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English Graduate Course in Human Rights
Dr. Kanika Batra
Wednesdays 6:00-8:50 PM
CRN: 53179/50202 D

Worldings, Globalization or Planetarity?: Urban Forms and Human Rights in the Twenty-First Century

Starting with the landmark essay by John Friedman which first introduced the World City hypothesis, moving on to Saskia Sassen’s theorization of Global Cities, and taking a turn towards contemporary non-fiction, this course will examine urban literary and social forms within the framework of human rights. Sociological and philosophical writing on urbanization and human rights included in the course will establish a comparative mode of analysis. Some of the central concerns guiding our enquiry will be: securitization, publicness, and the right to the city; gendered and sexualized violence in urban spaces; global justice and the rise of Human Rights Cities. The Asian, Caribbean, and African cities of Mumbai, Kingston, and Accra will lend the urban forms for our discussion. Non-fictional texts in the course might include: Gyan Prakash’s Mumbai Fables (2011) and Kaherine Boo’s Behind the Beautiful Forevers: Life, Death, and Hope in a Mumbai Undercity (2014); Imani Tafara-Ama’s Blood, Bullets and Bodies: Sexual Politics below Jamaica’s Poverty Line (2017); Ato Quayson’s Oxford Street, Accra (2014). The course encourages independent research in a literary or extra-literary field/period/genre of your choice using a working knowledge of comparative methodologies.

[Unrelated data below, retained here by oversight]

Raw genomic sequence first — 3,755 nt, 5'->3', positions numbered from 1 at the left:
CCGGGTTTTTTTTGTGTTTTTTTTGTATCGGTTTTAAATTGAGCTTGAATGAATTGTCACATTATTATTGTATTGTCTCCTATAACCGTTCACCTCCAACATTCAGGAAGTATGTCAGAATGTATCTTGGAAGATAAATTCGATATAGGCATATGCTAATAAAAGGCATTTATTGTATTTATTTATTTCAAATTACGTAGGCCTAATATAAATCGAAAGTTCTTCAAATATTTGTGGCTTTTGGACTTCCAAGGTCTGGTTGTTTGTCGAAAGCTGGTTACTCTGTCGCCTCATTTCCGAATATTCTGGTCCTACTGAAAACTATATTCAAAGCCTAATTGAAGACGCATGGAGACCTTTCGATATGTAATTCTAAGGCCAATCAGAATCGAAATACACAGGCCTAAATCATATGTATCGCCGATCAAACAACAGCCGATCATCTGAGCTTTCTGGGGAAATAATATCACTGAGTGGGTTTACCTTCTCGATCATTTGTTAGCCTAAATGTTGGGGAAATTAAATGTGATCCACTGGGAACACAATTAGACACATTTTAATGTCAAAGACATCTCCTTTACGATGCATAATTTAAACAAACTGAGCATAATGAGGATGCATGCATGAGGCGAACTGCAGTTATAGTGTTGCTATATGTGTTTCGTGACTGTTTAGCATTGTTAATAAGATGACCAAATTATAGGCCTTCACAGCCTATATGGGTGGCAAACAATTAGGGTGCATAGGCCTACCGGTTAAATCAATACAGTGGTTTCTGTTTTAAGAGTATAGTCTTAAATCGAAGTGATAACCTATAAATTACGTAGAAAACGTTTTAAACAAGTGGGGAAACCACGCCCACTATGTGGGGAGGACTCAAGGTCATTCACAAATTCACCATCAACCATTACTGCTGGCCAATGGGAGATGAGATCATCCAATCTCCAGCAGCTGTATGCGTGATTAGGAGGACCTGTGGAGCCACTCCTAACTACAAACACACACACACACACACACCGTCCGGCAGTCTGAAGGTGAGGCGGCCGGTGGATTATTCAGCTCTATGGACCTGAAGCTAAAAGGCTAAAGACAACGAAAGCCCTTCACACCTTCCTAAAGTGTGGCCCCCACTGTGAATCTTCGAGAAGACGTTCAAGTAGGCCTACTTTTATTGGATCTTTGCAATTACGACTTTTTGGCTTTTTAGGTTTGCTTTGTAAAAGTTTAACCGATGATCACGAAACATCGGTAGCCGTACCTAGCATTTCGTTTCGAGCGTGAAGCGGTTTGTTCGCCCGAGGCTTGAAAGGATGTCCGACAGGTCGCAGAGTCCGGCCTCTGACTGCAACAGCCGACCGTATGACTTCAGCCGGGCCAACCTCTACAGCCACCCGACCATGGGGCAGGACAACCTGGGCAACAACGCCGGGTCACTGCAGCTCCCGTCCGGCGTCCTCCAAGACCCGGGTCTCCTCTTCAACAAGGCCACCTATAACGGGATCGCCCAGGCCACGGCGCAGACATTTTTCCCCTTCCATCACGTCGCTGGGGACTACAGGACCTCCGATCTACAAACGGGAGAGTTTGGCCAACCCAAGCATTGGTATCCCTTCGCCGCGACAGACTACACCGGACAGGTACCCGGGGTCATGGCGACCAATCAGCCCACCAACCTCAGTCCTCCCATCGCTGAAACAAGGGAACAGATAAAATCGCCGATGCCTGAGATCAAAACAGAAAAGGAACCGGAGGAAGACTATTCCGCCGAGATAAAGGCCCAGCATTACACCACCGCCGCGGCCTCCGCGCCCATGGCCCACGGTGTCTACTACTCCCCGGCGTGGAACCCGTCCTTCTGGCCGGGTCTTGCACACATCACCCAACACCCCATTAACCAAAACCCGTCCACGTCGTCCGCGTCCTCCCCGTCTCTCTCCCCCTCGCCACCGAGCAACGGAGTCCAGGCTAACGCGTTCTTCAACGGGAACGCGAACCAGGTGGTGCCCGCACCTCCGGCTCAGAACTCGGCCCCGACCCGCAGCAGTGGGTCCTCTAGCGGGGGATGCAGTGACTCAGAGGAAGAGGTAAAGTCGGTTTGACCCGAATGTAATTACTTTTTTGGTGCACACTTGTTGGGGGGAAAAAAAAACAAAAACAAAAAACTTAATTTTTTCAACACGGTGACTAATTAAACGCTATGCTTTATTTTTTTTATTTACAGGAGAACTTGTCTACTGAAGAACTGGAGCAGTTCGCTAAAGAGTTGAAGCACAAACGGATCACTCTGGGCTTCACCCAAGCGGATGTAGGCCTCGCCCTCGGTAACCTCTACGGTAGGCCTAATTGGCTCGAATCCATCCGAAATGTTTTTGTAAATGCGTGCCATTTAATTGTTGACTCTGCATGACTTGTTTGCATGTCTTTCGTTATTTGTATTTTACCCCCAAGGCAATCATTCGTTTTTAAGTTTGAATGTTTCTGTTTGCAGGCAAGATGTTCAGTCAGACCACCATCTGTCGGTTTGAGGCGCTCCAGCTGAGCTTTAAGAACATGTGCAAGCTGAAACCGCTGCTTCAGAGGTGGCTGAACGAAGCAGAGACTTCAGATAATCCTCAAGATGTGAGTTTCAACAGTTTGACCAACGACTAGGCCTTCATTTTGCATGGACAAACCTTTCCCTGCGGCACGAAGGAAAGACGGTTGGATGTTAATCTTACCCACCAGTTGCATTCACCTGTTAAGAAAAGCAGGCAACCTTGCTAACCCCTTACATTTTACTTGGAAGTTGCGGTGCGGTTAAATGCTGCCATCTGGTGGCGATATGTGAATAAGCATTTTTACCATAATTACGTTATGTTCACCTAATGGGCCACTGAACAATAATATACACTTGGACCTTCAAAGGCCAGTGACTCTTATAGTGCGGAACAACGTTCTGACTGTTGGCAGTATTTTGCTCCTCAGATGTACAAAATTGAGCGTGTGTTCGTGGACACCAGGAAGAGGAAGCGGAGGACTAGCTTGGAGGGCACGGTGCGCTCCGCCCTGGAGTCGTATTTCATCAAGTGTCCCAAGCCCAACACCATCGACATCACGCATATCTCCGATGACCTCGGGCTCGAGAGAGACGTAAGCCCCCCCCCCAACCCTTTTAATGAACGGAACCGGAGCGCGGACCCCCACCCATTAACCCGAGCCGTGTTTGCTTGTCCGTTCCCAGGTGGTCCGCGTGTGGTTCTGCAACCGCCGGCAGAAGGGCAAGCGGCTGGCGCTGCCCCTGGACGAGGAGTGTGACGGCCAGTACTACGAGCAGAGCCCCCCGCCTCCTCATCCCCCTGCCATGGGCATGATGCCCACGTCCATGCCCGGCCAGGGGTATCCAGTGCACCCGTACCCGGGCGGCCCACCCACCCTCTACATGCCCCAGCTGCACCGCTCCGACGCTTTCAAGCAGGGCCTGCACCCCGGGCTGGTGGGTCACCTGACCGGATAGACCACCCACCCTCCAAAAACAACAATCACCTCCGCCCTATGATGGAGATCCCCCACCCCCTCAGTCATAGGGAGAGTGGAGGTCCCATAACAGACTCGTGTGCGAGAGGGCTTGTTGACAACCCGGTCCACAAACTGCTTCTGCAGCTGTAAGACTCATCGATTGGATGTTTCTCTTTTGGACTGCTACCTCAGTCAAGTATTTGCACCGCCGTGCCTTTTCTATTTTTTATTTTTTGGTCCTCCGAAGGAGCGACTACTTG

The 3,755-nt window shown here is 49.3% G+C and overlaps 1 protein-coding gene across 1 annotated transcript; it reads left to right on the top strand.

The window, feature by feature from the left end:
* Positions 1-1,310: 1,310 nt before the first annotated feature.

Kanny Batra